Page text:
Following a solemn debate that flashed fiery at the end, the Legislature passed a landmark bill Wednesday to abolish the death penalty in Nebraska with sufficient support to override a gubernatorial veto.
The bill (LB268) sponsored by Sen. Ernie Chambers of Omaha was approved on a 32-15 count following a 34-14 vote to end a last-minute filibuster by opponents.
Thirty votes eventually will be required to override a promised veto by Gov. Pete Ricketts.
Wednesday's historic vote may have signaled the end of a long journey for Chambers, who has been attempting to eliminate the death penalty for four decades.
"This is it," he said as he entered the legislative chamber to begin the debate.
The historic significance of the event attracted legislative staff members who lined the sides of the chamber when it came time for the roll call vote.
In 1979, Chambers won legislative approval of death penalty repeal, but the bill fell victim to a veto by Gov. Charles Thone.
Chambers told his colleagues they were on the cusp of writing history, and it was a marked change of position among conservative legislators that made the difference.
"Nebraska will step into history" if the death penalty is eliminated here, he said. "It would be the first so-called conservative state to do so."
Near the end of Wednesday's two-hour debate, a couple of conservative senators scolded their colleagues with unusually sharp rhetoric.
Sen. Mike Groene of North Platte said legislative constituents are "appalled at what's going on," and he promised to personally work hard to politically oppose any senator who cast a vote to invoke cloture to end the last-minute filibuster while not supporting the bill itself.
"That's disgusting," Groene said. "Collegiality out the window."
Earlier, Sen. David Schnoor of Scribner accused some of his colleagues of trading votes on other issues with the death penalty bill and criticized them for aligning themselves with Chambers.
"This is a chance to redeem yourself" by voting to sustain the filibuster and trap the bill, Schnoor said.
Thirty-three votes were required on the cloture motion to end Wednesday's filibuster, one more than the bill was able to garner on the vote for passage.
Sens. Tyson Larson of O'Neill and Ken Schilz of Ogallala voted for cloture, but neither cast a vote on passage of the bill.
Sen. Jim Smith of Papillion did not vote on the cloture motion, but voted against enactment of the bill.
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One switch from a week ago was Sen. Mike Gloor of Grand Island, who voted against advancement of the bill from second-stage consideration, but sided with the majority in supporting passage of the measure on Wednesday.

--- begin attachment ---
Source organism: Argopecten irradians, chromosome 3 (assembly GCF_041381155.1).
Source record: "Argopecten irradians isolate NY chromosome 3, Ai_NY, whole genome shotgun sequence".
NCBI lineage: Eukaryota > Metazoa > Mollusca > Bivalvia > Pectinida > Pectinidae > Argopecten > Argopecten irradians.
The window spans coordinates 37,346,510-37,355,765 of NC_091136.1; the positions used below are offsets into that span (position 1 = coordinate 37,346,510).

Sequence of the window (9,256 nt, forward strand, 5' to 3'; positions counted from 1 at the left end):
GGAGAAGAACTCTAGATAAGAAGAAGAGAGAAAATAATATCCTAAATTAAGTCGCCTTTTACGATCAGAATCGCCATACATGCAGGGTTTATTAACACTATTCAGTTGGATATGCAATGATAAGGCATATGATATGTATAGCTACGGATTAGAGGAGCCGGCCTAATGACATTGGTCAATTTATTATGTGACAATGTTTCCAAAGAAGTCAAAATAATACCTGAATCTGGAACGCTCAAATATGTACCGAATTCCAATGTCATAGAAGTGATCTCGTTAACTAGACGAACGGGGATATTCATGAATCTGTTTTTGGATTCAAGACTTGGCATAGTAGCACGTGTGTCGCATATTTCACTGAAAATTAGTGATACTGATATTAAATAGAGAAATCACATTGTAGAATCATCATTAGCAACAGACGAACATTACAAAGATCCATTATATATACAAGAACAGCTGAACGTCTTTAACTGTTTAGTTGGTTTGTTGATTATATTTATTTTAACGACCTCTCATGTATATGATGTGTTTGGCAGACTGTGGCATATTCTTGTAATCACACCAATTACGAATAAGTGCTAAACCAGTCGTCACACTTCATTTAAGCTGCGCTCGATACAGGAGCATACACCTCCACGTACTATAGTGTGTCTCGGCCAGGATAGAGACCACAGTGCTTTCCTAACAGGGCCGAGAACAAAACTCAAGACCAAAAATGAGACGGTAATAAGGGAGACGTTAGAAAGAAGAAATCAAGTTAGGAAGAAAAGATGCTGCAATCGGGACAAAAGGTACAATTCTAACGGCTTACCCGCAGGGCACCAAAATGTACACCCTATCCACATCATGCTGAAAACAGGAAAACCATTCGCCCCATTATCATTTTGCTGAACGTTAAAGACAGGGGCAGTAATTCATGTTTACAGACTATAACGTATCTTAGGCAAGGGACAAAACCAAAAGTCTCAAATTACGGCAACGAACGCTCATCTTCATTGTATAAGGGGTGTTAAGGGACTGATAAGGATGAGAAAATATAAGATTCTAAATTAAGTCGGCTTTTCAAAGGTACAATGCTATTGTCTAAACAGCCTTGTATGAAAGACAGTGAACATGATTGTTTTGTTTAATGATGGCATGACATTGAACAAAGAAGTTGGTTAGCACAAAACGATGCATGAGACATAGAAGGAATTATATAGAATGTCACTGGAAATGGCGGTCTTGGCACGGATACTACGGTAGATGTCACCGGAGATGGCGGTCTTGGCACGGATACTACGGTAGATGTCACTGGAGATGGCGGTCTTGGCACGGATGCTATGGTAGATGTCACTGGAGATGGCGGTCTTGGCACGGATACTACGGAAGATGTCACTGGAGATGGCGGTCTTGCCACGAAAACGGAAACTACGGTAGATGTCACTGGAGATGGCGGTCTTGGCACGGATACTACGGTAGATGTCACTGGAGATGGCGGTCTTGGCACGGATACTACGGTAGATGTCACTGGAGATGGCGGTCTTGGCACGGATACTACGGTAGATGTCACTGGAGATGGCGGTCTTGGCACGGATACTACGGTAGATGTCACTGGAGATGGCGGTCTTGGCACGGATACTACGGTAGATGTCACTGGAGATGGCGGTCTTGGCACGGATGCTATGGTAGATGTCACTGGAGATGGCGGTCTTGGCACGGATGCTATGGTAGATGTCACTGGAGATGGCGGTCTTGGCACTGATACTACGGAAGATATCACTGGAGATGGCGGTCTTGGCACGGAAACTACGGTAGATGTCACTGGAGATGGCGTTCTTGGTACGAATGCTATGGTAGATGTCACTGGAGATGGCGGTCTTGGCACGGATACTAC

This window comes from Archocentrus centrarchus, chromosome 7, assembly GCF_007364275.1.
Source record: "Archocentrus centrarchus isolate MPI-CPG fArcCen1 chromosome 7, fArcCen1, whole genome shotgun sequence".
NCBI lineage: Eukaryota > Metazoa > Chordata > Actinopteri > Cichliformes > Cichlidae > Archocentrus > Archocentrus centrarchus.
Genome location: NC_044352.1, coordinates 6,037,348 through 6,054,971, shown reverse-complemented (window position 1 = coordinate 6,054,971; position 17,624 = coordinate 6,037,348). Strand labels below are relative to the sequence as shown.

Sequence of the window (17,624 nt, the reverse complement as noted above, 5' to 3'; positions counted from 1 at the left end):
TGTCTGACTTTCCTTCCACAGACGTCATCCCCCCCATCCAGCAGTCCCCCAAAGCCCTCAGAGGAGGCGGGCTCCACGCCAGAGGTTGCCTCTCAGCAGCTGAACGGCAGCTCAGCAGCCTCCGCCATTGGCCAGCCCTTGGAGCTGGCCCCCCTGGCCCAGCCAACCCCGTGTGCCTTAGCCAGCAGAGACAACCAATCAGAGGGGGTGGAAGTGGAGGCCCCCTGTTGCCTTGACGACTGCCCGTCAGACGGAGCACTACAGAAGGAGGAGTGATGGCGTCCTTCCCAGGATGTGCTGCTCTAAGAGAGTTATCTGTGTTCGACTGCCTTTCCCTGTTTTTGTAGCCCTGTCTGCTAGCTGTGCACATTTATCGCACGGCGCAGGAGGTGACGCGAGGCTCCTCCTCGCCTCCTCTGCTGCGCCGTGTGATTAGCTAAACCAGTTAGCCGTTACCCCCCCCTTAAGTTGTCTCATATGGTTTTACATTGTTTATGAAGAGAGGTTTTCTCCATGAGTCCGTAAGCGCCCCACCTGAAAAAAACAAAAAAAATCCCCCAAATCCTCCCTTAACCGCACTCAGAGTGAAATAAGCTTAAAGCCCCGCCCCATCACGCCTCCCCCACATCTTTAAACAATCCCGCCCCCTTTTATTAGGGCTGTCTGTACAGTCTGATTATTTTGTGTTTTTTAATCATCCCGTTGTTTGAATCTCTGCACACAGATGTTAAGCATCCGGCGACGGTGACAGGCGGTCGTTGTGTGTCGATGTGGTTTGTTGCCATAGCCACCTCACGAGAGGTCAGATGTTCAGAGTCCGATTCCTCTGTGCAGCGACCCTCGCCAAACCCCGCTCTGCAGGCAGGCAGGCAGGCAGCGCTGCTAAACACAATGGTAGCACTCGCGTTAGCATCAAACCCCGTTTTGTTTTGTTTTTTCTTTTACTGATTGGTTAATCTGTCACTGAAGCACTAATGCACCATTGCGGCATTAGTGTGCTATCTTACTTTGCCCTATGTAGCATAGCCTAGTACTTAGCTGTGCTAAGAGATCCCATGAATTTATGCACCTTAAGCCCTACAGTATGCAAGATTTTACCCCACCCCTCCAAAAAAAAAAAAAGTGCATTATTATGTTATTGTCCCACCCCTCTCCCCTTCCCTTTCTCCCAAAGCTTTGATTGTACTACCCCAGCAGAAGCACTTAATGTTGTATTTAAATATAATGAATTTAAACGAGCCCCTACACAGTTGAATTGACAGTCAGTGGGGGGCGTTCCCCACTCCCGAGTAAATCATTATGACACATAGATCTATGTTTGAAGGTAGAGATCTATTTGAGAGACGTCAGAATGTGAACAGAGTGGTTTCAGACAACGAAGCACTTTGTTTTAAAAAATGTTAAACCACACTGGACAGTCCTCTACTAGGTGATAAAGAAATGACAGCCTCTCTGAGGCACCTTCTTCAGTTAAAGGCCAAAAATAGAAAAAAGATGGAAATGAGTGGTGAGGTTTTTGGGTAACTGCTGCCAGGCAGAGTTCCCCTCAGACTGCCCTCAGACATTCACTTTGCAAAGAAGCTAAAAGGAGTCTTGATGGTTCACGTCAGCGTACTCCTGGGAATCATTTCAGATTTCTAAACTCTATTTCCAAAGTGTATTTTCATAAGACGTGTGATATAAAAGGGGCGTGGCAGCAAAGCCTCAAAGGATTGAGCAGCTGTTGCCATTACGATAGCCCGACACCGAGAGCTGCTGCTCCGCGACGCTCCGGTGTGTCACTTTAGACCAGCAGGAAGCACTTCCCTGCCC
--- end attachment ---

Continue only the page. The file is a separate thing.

Ricketts weighed in before the debate began with a statement "reminding senators that a vote for cloture on LB268 is a vote to repeal the death penalty and to give our state's most heinous criminals more lenient sentences."
The governor said there is "overwhelming support for keeping the death penalty in Nebraska."
LB268 would replace the death penalty with a life sentence.
"Under current Nebraska law, a sentence of life imprisonment is effectively life imprisonment without (the possibility of) parole," Attorney General Doug Peterson assured Sen. Colby Coash of Lincoln in a letter responding to his request for an opinion.
Coash was among a number of senators who rose to support the bill after Sen. Beau McCoy of Omaha filed a last-ditch motion to shelve the measure, arguing that any vote for cloture was tantamount to a vote in favor the bill.
"This is not a conservative/liberal issue," Sen. Tommy Garrett of Bellevue said. Rather, it's "a matter of conscience," he said, and for him, a pro-life issue.
Sen. Bob Krist of Omaha said he is guided by his pro-life commitment "from conception to natural death."
Sen. Adam Morfeld of Lincoln said the death penalty represents "vengeance, not justice."
"Just as no individual has the right to take the life of another individual," he said, "nor should the state have the power and the authority to take a life."
Sen. Jeremy Nordquist of Omaha, another supporter of the bill, said senators need to "show political courage and moral courage" in casting their votes.
After it was over, Chambers said: "My mountain lion friends heaved a collective sigh of relief now that I can focus on them."
Chambers said he is confident the Legislature will override a gubernatorial veto.
The last execution in Nebraska occurred in 1997.
After the Nebraska Supreme Court ruled in 2008 that use of the electric chair was an unconstitutional application of cruel and unusual punishment, the state adopted lethal injection as its form of capital punishment.
The state has had difficulty acquiring lethal injection drugs, but Ricketts recently announced that it has purchased such drugs in preparation for renewal of executions.